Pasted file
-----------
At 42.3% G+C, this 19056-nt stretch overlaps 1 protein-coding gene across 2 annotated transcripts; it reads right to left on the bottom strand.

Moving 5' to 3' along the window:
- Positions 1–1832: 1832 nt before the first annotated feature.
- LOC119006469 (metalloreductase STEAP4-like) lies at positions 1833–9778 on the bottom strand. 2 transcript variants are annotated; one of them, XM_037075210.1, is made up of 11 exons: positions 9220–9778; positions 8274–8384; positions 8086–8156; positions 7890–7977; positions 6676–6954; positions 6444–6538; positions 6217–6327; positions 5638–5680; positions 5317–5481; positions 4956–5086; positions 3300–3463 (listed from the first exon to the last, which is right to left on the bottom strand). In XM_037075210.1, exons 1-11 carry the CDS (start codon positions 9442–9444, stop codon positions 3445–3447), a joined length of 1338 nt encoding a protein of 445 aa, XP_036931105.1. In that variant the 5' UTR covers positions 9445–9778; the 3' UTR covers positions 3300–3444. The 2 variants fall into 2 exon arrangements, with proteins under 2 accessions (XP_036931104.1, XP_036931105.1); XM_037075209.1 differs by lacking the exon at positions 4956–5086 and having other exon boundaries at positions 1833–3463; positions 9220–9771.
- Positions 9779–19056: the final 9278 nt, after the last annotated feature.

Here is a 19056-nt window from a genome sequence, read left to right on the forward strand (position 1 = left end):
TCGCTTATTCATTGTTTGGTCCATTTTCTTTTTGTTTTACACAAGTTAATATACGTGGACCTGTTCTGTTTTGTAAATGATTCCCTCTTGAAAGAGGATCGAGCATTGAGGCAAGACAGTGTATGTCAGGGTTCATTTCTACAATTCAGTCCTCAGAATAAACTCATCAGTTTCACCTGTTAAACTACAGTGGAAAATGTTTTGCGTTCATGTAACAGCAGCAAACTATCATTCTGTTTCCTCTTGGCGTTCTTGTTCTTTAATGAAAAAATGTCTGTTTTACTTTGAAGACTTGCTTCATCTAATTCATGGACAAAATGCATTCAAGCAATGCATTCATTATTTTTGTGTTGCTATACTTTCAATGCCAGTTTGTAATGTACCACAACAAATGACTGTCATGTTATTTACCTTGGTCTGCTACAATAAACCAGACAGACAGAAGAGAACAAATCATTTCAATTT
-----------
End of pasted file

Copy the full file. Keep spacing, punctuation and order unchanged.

At 42.3% G+C, this 19056-nt stretch overlaps 1 protein-coding gene across 2 annotated transcripts; it reads right to left on the bottom strand.

Moving 5' to 3' along the window:
- Positions 1–1832: 1832 nt before the first annotated feature.
- LOC119006469 (metalloreductase STEAP4-like) lies at positions 1833–9778 on the bottom strand. 2 transcript variants are annotated; one of them, XM_037075210.1, is made up of 11 exons: positions 9220–9778; positions 8274–8384; positions 8086–8156; positions 7890–7977; positions 6676–6954; positions 6444–6538; positions 6217–6327; positions 5638–5680; positions 5317–5481; positions 4956–5086; positions 3300–3463 (listed from the first exon to the last, which is right to left on the bottom strand). In XM_037075210.1, exons 1-11 carry the CDS (start codon positions 9442–9444, stop codon positions 3445–3447), a joined length of 1338 nt encoding a protein of 445 aa, XP_036931105.1. In that variant the 5' UTR covers positions 9445–9778; the 3' UTR covers positions 3300–3444. The 2 variants fall into 2 exon arrangements, with proteins under 2 accessions (XP_036931104.1, XP_036931105.1); XM_037075209.1 differs by lacking the exon at positions 4956–5086 and having other exon boundaries at positions 1833–3463; positions 9220–9771.
- Positions 9779–19056: the final 9278 nt, after the last annotated feature.

Here is a 19056-nt window from a genome sequence, read left to right on the forward strand (position 1 = left end):
TCGCTTATTCATTGTTTGGTCCATTTTCTTTTTGTTTTACACAAGTTAATATACGTGGACCTGTTCTGTTTTGTAAATGATTCCCTCTTGAAAGAGGATCGAGCATTGAGGCAAGACAGTGTATGTCAGGGTTCATTTCTACAATTCAGTCCTCAGAATAAACTCATCAGTTTCACCTGTTAAACTACAGTGGAAAATGTTTTGCGTTCATGTAACAGCAGCAAACTATCATTCTGTTTCCTCTTGGCGTTCTTGTTCTTTAATGAAAAAATGTCTGTTTTACTTTGAAGACTTGCTTCATCTAATTCATGGACAAAATGCATTCAAGCAATGCATTCATTATTTTTGTGTTGCTATACTTTCAATGCCAGTTTGTAATGTACCACAACAAATGACTGTCATGTTATTTACCTTGGTCTGCTACAATAAACCAGACAGACAGAAGAGAACAAATCATTTCAATTT